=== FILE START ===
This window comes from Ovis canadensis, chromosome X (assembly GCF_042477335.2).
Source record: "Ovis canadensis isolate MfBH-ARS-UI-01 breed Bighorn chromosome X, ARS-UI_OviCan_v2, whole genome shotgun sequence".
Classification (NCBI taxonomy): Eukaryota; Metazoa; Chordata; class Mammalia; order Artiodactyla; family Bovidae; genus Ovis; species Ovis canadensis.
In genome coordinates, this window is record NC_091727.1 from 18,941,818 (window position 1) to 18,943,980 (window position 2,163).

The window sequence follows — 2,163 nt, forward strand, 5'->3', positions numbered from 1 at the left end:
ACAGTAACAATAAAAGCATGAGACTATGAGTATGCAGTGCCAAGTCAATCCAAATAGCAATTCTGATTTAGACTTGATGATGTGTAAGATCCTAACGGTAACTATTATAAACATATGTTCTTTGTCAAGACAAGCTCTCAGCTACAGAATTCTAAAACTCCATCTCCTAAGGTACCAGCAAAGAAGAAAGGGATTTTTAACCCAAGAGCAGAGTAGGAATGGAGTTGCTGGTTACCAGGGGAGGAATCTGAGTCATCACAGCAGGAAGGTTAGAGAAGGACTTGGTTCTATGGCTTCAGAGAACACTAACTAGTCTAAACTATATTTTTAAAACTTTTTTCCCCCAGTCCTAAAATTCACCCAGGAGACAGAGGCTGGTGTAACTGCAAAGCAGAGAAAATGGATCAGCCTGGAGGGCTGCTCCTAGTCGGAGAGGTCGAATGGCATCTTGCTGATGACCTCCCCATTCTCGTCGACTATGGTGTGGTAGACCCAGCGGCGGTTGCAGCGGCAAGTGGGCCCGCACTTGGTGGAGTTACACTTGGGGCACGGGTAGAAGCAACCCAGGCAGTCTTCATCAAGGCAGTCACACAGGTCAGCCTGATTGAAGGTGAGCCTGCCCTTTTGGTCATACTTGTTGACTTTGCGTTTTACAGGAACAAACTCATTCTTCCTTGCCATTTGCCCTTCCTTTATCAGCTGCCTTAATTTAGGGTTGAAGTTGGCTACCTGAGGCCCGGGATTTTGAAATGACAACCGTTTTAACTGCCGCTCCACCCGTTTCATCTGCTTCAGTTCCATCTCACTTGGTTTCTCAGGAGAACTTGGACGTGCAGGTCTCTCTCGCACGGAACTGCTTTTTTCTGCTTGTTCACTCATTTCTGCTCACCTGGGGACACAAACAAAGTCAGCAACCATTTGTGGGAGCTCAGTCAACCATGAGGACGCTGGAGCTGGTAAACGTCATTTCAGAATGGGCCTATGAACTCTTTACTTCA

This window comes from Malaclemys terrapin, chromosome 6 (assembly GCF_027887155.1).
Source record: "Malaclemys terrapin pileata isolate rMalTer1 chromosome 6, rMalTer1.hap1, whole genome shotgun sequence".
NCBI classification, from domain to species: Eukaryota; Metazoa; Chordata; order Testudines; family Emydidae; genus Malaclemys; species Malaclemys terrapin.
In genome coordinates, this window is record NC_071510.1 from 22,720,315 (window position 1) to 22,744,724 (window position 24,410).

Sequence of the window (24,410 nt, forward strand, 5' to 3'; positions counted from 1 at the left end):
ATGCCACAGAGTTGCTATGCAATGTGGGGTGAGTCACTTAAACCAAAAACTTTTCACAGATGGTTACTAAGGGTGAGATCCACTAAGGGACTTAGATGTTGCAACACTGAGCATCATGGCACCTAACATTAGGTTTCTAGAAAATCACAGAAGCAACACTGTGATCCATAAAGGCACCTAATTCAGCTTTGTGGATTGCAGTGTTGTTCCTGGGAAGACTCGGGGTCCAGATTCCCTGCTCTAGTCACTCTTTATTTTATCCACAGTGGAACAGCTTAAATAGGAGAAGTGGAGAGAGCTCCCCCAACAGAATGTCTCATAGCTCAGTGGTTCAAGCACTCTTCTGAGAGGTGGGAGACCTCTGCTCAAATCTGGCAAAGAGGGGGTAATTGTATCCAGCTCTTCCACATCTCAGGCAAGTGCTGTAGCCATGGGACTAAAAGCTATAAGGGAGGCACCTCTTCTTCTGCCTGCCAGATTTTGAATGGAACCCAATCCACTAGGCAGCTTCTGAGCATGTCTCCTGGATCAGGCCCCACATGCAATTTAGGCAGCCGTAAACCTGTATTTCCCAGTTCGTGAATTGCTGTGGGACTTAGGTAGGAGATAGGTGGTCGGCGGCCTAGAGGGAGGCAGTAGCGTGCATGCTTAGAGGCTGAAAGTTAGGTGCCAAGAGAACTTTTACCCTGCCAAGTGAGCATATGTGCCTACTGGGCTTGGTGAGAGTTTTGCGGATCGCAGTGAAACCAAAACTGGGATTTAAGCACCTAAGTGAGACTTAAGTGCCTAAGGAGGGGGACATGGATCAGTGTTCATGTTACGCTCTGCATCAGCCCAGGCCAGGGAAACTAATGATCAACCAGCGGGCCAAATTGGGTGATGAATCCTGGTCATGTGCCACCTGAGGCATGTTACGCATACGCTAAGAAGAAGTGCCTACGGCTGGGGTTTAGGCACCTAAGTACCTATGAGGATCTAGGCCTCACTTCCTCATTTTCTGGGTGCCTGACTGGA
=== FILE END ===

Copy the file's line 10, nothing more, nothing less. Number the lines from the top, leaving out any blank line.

In genome coordinates, this window is record NC_071510.1 from 22,720,315 (window position 1) to 22,744,724 (window position 24,410).